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Zulu's account of Isandlwana.
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|Subject: Zulu's account of Isandlwana. Sun Mar 14, 2010 9:37 pm|| |
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|Subject: Re: Zulu's account of Isandlwana. Sun Mar 14, 2010 9:59 pm|| |
This is possibly an account of someone who heard the story about the "fish that got away"
There was an account given by Mehlokazulu son of Sirayo (local chief at Isandlwana) who was with the Zulu left horn that was published 27 Sept 1879. His account is pretty consistent in detail with that of other witnesses on both sides.
There is lots of physical evidence that contradicts this account. Lots of cartridge cases found far out and the solar eclipse contradict the assertion that the men were at dinner when the attack occurred.
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|Subject: Re: Zulu's account of Isandlwana. Mon Mar 15, 2010 6:33 am|| |
yes i agree with you that there is alot of evidence against that acount, but just think that accoun might explain why there was such huge losses because the british were suprised. There is also a bit of evidence for this account aswell lke the main one tha tents were never struck.
just think what if that was the actual story and the account we hear is just a huge cover up because they didnt want the public to know just how humiliatiing it really was.
Although i do still agree that the british were prepared and standing ready to fight as in the film zulu dawn, but is that the real story and hiw it really happens and it asks many questions
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|Subject: Re: Zulu's account of Isandlwana. Mon Mar 15, 2010 8:14 am|| |
We can't dismiss any accounts told by the Zulu's. The Zulu giving this account is only stating what he saw and what he was told. The Zulu''s had nothing to lose by lieing the day was there's. He is suggesting that the battle was won due to the surprise attack, so what but what would the out-come have been if the British had been prepared. The tents would have been struck, defensive positions would have been organised, ammunition points established. The British have it the past fought and won against greater odds than that of Isandlwana because they were ready. So for me there is some foundation to this account.
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|Subject: Re: Zulu's account of Isandlwana. Mon Mar 15, 2010 12:03 pm|| |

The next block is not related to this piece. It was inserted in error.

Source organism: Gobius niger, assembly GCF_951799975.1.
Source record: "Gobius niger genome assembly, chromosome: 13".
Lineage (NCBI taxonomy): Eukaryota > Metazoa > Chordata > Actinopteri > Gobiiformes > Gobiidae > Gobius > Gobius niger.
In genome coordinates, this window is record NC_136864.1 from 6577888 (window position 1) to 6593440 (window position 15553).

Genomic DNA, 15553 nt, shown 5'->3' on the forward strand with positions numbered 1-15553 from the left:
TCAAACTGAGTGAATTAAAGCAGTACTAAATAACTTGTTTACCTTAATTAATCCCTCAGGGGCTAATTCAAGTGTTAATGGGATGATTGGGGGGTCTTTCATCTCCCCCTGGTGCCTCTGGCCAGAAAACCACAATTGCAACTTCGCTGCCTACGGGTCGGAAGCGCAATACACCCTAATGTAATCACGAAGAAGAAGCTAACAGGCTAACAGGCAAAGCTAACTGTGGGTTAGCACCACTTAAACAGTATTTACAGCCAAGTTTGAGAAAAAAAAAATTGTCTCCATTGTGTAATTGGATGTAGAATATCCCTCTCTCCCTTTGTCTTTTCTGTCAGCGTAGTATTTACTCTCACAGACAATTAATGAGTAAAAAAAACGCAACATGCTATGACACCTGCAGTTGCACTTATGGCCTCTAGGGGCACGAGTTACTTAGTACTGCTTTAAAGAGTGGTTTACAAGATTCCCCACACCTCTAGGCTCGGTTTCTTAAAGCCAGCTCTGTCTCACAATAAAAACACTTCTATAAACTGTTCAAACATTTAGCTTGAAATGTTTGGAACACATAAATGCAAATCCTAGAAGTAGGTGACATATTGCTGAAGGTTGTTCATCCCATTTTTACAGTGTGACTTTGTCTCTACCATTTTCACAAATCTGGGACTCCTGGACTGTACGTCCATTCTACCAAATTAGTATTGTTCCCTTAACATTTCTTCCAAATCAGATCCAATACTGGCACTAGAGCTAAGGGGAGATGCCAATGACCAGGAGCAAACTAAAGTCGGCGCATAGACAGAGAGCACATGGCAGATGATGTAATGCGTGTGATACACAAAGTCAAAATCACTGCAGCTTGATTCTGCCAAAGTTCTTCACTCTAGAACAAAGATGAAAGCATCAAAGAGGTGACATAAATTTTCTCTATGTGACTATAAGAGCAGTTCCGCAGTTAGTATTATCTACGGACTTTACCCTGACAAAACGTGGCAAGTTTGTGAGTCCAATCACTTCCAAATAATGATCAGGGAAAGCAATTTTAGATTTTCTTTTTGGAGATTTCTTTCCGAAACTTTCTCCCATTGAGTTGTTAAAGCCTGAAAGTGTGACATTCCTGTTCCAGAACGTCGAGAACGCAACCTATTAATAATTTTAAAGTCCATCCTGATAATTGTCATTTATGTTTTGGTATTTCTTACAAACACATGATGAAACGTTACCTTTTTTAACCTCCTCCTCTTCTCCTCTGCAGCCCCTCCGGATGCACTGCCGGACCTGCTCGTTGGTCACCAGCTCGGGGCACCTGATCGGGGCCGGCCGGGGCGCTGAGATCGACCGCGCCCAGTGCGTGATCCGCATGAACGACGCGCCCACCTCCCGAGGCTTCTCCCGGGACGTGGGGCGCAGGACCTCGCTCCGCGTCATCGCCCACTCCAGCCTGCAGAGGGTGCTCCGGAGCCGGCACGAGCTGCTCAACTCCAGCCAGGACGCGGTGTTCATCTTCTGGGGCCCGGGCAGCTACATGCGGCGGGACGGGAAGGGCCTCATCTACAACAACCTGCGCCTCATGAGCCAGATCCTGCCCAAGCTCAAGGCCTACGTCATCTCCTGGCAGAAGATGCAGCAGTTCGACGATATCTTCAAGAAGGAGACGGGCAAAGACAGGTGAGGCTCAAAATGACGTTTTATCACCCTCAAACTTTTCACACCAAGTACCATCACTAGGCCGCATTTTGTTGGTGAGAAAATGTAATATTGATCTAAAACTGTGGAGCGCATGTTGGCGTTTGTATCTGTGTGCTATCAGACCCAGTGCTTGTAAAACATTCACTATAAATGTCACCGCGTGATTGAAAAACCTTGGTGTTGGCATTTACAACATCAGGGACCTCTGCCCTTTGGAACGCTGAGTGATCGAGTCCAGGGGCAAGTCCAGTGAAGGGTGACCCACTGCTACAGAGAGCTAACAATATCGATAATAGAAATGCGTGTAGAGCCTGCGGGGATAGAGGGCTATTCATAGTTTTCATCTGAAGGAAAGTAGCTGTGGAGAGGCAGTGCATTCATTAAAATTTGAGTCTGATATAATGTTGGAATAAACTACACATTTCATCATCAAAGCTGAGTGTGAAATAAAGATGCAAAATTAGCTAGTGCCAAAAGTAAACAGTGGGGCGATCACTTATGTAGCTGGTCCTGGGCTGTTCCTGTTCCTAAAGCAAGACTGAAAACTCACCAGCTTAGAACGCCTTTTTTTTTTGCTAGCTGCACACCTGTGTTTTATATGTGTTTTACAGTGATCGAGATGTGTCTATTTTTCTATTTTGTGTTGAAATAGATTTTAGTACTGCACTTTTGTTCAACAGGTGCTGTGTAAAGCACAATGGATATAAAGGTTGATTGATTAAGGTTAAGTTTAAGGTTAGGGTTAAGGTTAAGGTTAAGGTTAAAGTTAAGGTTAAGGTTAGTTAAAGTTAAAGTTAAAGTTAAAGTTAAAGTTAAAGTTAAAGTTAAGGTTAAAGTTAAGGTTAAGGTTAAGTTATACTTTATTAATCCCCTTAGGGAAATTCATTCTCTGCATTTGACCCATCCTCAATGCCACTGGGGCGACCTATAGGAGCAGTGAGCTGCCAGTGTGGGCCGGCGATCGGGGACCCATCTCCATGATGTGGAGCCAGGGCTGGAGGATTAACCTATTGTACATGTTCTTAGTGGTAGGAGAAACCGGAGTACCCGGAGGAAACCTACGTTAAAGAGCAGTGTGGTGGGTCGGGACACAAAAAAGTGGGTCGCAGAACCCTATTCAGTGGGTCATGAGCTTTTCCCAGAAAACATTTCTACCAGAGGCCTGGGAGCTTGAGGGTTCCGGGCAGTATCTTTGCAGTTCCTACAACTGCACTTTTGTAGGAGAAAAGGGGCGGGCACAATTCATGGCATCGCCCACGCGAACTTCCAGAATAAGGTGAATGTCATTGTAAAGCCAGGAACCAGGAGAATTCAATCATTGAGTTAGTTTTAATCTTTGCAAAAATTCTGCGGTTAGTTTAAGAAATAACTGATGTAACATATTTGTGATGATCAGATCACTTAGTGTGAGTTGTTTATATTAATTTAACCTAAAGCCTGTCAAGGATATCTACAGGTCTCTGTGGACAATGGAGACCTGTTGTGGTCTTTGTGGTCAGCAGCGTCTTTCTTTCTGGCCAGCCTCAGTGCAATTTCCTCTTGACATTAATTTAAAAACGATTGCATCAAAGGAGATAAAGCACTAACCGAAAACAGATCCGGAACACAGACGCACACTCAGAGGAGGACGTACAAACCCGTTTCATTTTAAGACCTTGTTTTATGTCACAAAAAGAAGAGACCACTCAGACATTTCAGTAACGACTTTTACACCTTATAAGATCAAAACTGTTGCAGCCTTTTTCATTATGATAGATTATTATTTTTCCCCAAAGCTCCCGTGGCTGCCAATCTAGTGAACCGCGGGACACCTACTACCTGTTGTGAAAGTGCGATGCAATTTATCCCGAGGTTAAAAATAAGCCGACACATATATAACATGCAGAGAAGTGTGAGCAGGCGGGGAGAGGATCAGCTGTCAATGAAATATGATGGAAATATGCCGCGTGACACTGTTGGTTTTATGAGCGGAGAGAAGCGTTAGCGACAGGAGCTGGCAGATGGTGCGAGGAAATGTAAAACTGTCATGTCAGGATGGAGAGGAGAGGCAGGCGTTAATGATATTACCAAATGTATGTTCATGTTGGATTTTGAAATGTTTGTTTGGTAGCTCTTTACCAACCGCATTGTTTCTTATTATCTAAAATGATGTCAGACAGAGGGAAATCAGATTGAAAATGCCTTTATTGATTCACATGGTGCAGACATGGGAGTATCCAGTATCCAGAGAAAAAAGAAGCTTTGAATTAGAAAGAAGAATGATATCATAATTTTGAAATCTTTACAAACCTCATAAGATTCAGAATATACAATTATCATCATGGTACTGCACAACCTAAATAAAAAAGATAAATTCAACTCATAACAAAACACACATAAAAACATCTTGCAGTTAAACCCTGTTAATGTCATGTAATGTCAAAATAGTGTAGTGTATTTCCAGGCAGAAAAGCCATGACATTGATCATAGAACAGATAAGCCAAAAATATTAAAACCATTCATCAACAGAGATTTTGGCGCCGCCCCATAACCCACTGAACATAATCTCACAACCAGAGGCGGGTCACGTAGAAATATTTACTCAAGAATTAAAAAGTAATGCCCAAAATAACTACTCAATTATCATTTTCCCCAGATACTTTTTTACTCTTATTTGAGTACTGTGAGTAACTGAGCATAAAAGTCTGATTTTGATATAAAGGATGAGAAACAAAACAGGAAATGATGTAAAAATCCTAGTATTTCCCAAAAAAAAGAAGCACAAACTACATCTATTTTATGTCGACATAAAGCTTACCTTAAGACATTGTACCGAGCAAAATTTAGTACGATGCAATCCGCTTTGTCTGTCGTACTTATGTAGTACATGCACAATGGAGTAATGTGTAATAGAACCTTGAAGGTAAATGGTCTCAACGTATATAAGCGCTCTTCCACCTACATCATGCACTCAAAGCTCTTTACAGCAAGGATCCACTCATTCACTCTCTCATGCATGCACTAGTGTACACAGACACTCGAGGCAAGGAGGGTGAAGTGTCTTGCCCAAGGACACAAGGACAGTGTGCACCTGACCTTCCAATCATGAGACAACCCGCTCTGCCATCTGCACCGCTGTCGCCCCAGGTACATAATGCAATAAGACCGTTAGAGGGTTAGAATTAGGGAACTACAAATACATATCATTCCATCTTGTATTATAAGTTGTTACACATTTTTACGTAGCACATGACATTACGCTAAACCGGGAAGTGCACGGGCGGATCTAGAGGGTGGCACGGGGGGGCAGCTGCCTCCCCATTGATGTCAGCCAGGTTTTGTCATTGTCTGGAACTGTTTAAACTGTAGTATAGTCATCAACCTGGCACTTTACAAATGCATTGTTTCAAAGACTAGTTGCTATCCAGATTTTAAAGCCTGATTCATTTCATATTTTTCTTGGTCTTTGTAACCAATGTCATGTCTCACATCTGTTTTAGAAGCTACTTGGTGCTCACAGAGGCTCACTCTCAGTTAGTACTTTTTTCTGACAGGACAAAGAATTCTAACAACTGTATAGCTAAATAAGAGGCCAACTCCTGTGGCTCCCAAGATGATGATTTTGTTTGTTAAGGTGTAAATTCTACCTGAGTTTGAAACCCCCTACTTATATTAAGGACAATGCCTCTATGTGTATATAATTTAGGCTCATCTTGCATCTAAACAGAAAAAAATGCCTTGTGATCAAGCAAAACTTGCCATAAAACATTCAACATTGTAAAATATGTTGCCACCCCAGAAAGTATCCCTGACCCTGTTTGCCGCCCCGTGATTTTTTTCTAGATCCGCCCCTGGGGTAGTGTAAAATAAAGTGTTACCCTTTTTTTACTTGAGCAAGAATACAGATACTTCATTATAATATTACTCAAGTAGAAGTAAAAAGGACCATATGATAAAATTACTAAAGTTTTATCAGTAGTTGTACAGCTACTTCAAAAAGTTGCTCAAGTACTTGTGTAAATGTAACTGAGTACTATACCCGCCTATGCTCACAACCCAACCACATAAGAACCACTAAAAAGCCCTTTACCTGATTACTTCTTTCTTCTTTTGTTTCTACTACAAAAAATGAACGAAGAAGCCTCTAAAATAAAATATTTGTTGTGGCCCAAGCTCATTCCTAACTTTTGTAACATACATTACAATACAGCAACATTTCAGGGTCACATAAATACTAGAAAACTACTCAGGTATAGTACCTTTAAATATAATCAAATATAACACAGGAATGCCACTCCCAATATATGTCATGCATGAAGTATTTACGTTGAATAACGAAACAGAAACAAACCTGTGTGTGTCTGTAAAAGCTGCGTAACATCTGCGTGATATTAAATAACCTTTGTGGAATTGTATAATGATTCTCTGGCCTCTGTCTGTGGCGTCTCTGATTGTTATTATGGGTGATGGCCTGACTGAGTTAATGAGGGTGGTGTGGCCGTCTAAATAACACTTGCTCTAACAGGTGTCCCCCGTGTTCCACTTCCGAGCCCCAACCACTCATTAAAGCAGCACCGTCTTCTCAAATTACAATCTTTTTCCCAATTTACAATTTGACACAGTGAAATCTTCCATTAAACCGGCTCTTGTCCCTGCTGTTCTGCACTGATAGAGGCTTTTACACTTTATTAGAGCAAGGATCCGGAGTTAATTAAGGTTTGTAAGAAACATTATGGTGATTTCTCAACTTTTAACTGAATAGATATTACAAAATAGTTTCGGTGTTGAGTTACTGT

Interesting reading Littlehand.
Its no suprise, the quotes from Popes diary. The regiments were stood to and then stood down. Many accounts of that, including complaints that breakfsat was served for lunch and it was cold.
There are far and away to many accounts of the troops forming up in there defensive line. Plus the evidence of the graves and findings of the amunition, amunition box bands etc.
The concept of a mass cover up cant really be entertained with any amount of cedibility.
Especially coming from an UNAMED source.
My arguments against this source are: Whilst the grass in January is long and green, the aproaches to the firing lines are uphill. Even sneaking through the grass the troops would be looking down on the Zulu. To get to the plain the Zulu would have to descend from the nqutu plateau. Again impossible without being seen.
As a possible explanation for the "eye witness account". If he was in the right horn, it would be possible for him to have crept along the Manzimyama stream bed then up the slope behind the mountain, over the sadddle and at that point he would have been virtually in the camp area. No tents struck and highly possible caught the odd few soldiers finishing lunch and in shirt sleeves.
I say possible, not probable.
We also need to be aware that for some time after the battle, even up to present day, all sorts of theories, eye witnesses etc have been dragged forward to try and explain the most vexing questions. The news papers of thime were full of different accounts, one even proffesed to have a map drawn by a survivor showing a huge trench into the heart of the camp.
The source is unsubstantiated guys.
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|Subject: Re: Zulu's account of Isandlwana. Mon Mar 15, 2010 12:10 pm|| |
Its a very though provoking accoun tisnt it. I think if the british were prepared then they would have still lost but not to such a huge degree. If they had time to prepare then they would have had a better chance of winning the battle and maybe would have had time to order a more strategic retreat and maybe more than the 55 or so would have surived and would be no need for a second invasion-thats just based on the zulu account
the british didnt really have an y chance of winning 30,000 zulus to 900 british isnt really good odds to have is it.
Which starts another question- if chelmsford hadnt left with over half the invasion force and stayed at isandlwana would the outcome of the battle have been any different
Zulu's account of Isandlwana.
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